Place of origin
|Cookbook:Water biscuit Water biscuit|
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A water biscuit is a type of biscuit or cracker. Water biscuits are baked using only flour and water, without shortening or other fats usually used in biscuit production. They are thin, hard and brittle, and usually served with cheese or wine. Originally produced in the 19th century as a version of the ship's biscuit, water biscuits continue to be popular in the United Kingdom, with the leading brands (Carr's and Jacob's) selling over seventy million packets a year.
In 1801, Josiah Bent began a baking operation in Milton, Massachusetts, selling "water crackers" or biscuits made of flour and water that would not deteriorate during long sea voyages from the port of Boston. A crackling sound occurred during baking, hence the name. This is where the American term "cracker" originated. His company later sold the original hardtack crackers used by troops during the American Civil War. These were commercial versions/refinements of the hardtack biscuits which had long been used by the British Royal Navy and other European navies.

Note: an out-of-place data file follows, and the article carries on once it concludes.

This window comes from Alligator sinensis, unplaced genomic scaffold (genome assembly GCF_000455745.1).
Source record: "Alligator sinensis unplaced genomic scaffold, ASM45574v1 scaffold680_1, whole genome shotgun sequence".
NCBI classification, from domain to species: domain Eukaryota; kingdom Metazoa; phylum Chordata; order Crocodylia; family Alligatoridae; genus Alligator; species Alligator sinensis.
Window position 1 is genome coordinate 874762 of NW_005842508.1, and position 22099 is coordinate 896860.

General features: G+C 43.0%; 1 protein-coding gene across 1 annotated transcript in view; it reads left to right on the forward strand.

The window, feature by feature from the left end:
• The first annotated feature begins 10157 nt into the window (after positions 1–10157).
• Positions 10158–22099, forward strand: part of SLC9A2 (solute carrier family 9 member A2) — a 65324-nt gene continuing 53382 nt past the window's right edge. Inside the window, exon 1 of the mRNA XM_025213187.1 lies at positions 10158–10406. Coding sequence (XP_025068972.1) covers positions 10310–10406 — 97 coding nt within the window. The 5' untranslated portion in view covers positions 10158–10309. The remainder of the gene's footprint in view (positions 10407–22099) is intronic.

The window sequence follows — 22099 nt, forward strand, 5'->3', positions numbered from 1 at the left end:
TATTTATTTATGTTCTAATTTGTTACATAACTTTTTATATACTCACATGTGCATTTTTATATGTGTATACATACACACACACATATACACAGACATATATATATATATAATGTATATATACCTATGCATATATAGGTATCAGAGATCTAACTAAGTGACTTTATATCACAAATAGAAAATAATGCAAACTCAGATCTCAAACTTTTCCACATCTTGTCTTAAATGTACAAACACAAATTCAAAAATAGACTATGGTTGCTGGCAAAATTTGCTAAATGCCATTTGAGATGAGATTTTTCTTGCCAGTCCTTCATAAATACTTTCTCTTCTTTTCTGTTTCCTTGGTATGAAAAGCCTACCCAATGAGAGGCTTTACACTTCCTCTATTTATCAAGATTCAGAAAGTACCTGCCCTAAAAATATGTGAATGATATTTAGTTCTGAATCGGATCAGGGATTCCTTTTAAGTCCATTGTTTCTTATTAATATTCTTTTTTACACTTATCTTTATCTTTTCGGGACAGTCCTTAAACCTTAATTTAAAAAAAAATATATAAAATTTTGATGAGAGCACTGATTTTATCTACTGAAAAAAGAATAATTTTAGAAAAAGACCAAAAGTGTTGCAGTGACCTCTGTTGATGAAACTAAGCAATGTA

Several versions of water crackers exist in ex-British colonies, such as Jamaica, where Excelsior brand water crackers are a popular breakfast/snack staple. They are often served with a spread, including a spicy pepper-and-herring paste called Solomon Gundy.
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